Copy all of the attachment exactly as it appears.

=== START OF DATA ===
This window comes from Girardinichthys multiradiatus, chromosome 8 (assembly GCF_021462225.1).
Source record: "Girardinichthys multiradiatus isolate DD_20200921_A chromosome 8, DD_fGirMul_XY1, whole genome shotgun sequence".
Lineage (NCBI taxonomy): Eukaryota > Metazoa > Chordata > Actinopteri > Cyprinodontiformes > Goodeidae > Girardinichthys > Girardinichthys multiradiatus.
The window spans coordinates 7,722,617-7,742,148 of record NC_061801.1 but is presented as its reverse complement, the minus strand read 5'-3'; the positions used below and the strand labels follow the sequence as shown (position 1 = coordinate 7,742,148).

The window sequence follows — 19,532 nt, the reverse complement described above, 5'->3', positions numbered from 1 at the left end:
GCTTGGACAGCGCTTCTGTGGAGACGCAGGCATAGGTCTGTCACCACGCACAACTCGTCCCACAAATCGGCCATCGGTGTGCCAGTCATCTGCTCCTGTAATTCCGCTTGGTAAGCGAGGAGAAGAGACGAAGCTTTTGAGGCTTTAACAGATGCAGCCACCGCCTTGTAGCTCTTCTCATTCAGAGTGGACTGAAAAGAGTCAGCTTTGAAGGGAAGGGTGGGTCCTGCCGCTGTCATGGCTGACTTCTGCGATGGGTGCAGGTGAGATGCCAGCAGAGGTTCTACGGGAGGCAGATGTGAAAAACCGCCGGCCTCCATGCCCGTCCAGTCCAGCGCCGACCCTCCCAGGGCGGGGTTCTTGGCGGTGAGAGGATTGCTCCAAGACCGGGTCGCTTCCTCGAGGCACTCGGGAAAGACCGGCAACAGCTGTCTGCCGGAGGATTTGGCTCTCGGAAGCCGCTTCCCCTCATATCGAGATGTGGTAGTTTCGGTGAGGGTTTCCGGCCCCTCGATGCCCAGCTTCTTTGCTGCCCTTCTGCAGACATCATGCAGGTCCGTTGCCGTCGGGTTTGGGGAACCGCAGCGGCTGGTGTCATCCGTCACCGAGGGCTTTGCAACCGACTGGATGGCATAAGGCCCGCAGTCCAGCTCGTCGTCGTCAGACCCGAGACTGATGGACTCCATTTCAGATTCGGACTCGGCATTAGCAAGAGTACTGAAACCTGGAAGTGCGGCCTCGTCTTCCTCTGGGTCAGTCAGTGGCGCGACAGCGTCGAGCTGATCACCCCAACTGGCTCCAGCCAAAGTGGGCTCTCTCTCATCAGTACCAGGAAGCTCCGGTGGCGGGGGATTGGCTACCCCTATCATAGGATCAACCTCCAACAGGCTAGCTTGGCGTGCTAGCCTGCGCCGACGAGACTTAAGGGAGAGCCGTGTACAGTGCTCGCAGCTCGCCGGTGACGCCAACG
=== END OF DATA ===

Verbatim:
This window comes from Girardinichthys multiradiatus, chromosome 8 (assembly GCF_021462225.1).
Source record: "Girardinichthys multiradiatus isolate DD_20200921_A chromosome 8, DD_fGirMul_XY1, whole genome shotgun sequence".
Lineage (NCBI taxonomy): Eukaryota > Metazoa > Chordata > Actinopteri > Cyprinodontiformes > Goodeidae > Girardinichthys > Girardinichthys multiradiatus.
The window spans coordinates 7,722,617-7,742,148 of record NC_061801.1 but is presented as its reverse complement, the minus strand read 5'-3'; the positions used below and the strand labels follow the sequence as shown (position 1 = coordinate 7,742,148).

The window sequence follows — 19,532 nt, the reverse complement described above, 5'->3', positions numbered from 1 at the left end:
GCTTGGACAGCGCTTCTGTGGAGACGCAGGCATAGGTCTGTCACCACGCACAACTCGTCCCACAAATCGGCCATCGGTGTGCCAGTCATCTGCTCCTGTAATTCCGCTTGGTAAGCGAGGAGAAGAGACGAAGCTTTTGAGGCTTTAACAGATGCAGCCACCGCCTTGTAGCTCTTCTCATTCAGAGTGGACTGAAAAGAGTCAGCTTTGAAGGGAAGGGTGGGTCCTGCCGCTGTCATGGCTGACTTCTGCGATGGGTGCAGGTGAGATGCCAGCAGAGGTTCTACGGGAGGCAGATGTGAAAAACCGCCGGCCTCCATGCCCGTCCAGTCCAGCGCCGACCCTCCCAGGGCGGGGTTCTTGGCGGTGAGAGGATTGCTCCAAGACCGGGTCGCTTCCTCGAGGCACTCGGGAAAGACCGGCAACAGCTGTCTGCCGGAGGATTTGGCTCTCGGAAGCCGCTTCCCCTCATATCGAGATGTGGTAGTTTCGGTGAGGGTTTCCGGCCCCTCGATGCCCAGCTTCTTTGCTGCCCTTCTGCAGACATCATGCAGGTCCGTTGCCGTCGGGTTTGGGGAACCGCAGCGGCTGGTGTCATCCGTCACCGAGGGCTTTGCAACCGACTGGATGGCATAAGGCCCGCAGTCCAGCTCGTCGTCGTCAGACCCGAGACTGATGGACTCCATTTCAGATTCGGACTCGGCATTAGCAAGAGTACTGAAACCTGGAAGTGCGGCCTCGTCTTCCTCTGGGTCAGTCAGTGGCGCGACAGCGTCGAGCTGATCACCCCAACTGGCTCCAGCCAAAGTGGGCTCTCTCTCATCAGTACCAGGAAGCTCCGGTGGCGGGGGATTGGCTACCCCTATCATAGGATCAACCTCCAACAGGCTAGCTTGGCGTGCTAGCCTGCGCCGACGAGACTTAAGGGAGAGCCGTGTACAGTGCTCGCAGCTCGCCGGTGACGCCAACG